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Are these questions every .NET developer should be able to answer?

Eric Wise has a post where he lists questions that he thinks every .NET developer should be able to answer (or more accurately, that every senior level .NET developer should be able to answer).  This got me to thinking because I'm not sure I agree.

But let me step back and explain why.  One obvious reason would be that I don't think I could answer all of them off the top of my head, which of course probably simply indicates that I am not a senior level .NET developer.  And yet, there is more to it than that.

Let's just take question #6: "If you were going to read a text file from the disk, how would you go about it?"

In the last five years, I think I've needed to do this on the projects that I've worked on 2-3 times (I mean as in had that many tasks that required it), maybe a few more.  They all worked in the end.  Yet my honest answer to this question would be: "I would go to Google and look it up."

As I've mentioned elsewhere, a major reason for this is that I don't memorize syntax.  I'm not an Ayende-type person (whom I'm nearly convinced could memorize the white pages of a moderately sized metropolitan city over a weekend if he thought it was necessary for a job) who has a vast knowledge and recollection of syntax, and yet as I've previously noted, I have a very accurate memory of all sorts of things.  Some of it useful (I can remember important conversations from my life almost verbatim), much of it not (I remember that in 1977, for the Pittsburgh Pirates, John Candelaria had a 20-game season, and that Dave Parker and Rennie Stennent finished 1-2 in the NL batting title race).

Part of this is related to the fact that I have to jump around into many different areas.  In the last 10 days or so, I've written Javascript, ColdFusion, VB.NET, T-SQL, CSS, HTML, C#, and something else I'm forgetting (but luckily no Perl).  Unless it is something that I am working on repetitively over a period of time, it doesn't stick.

Moreover, I don't want to know certain things.

Let's take question #8: "Describe as many objects as you can that are used with ADO .NET"

I guess it depends on how you interpret it, but that's what NHibernate, WORM, or Linq to SQL are for.  If I'm working with SQL Server, I'm guessing there is a SQLConnection in there somewhere (which implements what, IDBConnection or something?  I don't know), but otherwise, I don't care what goes on in the bowels of ADO.NET.  If I have to fix a problem, then yes, I guess I am going to have to know the dirty inner details.  But that's what Google is for.

Eric does make a good point to deflect the obvious other criticism someone might have: the code memorizer who can recite verbatim the syntax and details of the inner workings of .NET because he needed to pass a certification test, but doesn't otherwise really know what any of it signifies.  His questions are open-ended enough that mere recitation wouldn't suffice.

Regardless, it is a good quick read, you should take a look.

posted on Tuesday, January 01, 2008 2:48 AM Print
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# re: Are these questions every .NET developer should be able to answer?
Eric Wise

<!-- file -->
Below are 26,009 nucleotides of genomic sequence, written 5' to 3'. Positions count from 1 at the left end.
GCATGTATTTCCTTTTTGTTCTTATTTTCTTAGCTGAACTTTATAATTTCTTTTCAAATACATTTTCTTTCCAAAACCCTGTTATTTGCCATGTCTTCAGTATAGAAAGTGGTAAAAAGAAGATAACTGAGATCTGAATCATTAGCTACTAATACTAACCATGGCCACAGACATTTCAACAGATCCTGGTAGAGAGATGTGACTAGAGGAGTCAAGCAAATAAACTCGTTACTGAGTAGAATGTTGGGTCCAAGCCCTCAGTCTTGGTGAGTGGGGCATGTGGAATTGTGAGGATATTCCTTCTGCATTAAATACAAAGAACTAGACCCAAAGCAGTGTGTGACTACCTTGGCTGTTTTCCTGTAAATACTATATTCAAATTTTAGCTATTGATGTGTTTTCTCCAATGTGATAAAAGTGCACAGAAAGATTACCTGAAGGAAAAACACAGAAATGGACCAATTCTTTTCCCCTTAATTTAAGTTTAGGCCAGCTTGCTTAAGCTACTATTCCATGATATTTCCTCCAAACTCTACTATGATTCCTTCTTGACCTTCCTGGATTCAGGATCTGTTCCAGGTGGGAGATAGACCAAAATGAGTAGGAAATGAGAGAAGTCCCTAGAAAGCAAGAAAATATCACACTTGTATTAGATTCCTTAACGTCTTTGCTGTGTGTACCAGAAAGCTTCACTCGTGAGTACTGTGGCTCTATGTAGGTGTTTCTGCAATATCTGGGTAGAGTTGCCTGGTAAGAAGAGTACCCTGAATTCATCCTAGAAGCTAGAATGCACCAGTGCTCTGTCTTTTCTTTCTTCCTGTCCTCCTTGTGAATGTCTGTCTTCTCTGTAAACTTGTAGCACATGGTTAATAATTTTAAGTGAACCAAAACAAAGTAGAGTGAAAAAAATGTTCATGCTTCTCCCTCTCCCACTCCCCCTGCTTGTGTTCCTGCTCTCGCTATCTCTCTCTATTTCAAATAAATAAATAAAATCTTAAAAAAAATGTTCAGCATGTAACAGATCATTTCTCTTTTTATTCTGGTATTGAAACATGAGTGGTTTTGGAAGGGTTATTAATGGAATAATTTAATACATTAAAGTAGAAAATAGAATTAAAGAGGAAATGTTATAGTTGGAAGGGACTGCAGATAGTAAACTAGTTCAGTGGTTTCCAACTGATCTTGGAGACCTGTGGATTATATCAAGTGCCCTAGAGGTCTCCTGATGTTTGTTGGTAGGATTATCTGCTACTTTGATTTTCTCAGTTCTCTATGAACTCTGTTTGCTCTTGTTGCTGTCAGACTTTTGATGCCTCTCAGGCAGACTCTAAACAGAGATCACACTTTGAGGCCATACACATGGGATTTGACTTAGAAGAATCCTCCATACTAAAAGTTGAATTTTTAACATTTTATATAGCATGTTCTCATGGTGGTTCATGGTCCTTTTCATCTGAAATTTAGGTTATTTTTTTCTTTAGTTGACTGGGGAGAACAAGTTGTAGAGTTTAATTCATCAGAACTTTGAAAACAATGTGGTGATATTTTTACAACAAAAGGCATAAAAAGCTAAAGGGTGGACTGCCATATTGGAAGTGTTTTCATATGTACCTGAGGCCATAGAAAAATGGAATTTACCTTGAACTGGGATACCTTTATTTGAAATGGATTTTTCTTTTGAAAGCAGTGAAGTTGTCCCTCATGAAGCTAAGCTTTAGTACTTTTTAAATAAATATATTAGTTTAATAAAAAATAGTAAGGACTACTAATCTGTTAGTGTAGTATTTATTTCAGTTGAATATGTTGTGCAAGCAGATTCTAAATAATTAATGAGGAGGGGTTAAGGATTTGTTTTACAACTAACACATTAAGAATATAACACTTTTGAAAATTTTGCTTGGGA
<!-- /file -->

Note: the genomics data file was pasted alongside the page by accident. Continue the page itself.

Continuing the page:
1/1/2008 9:26 AM
Actually the reason why I stated I don't expect most people to get all of them right is to adjust for their experience.

If someone said, well I don't work with disk files (Though it's more common than you think, extracting reports, XML data for print jobs, working with uploaded files to web servers, etc), I use databases exclusively, but I would Google it. I would respond "What sort of phrases would you Google". Basically show me that you can think logically enough to find the answer.

Same with the ADO question. "Well, I use Linq to SQL/nhibernate so I don't get much into ADO." I reply, "Ok, tell me about how you configure nhibernate to access data in SQL". ADO is the .NET standard for data access though, so I figure it's the best starting block available.

I don't know is always an acceptable answer from my interviewees, but it had best be coupled with an alternative or a description of how you would go about finding out. =)
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# re: Are these questions every .NET developer should be able to answer?
Troy Tuttle
1/2/2008 10:32 AM
I wouldn't ask any of the questions except for maybe 1, 2, and 7. The others are just testing if the person could study and pass a .NET cert exam. Eric mentions taking an open ended approach, which is my preference. But the problem is most of these questions are syntax/code related. There is much more to being a profession developer than syntax and code.

Check if the candidate can think on his/her feet. Ask the candidate his/her opinion of TDD, DDD, and ORMs. Ask the developer to read some simple code and refactor it--either on the computer or whiteboard.
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# re: Are these questions every .NET developer should be able to answer?
ActiveEngine Sensei
1/6/2008 6:22 PM
I generally ask candidates to solve a problem that I am currently working on so I can compare their analytical and technical to other team members. This generally falls into design issues and not algorithmic puzzles. Can they communicate the resolution back, explain their choices, and ask intelligent questions? I like to get a feel for this, as anyone can get the puzzle books and improve their skills.

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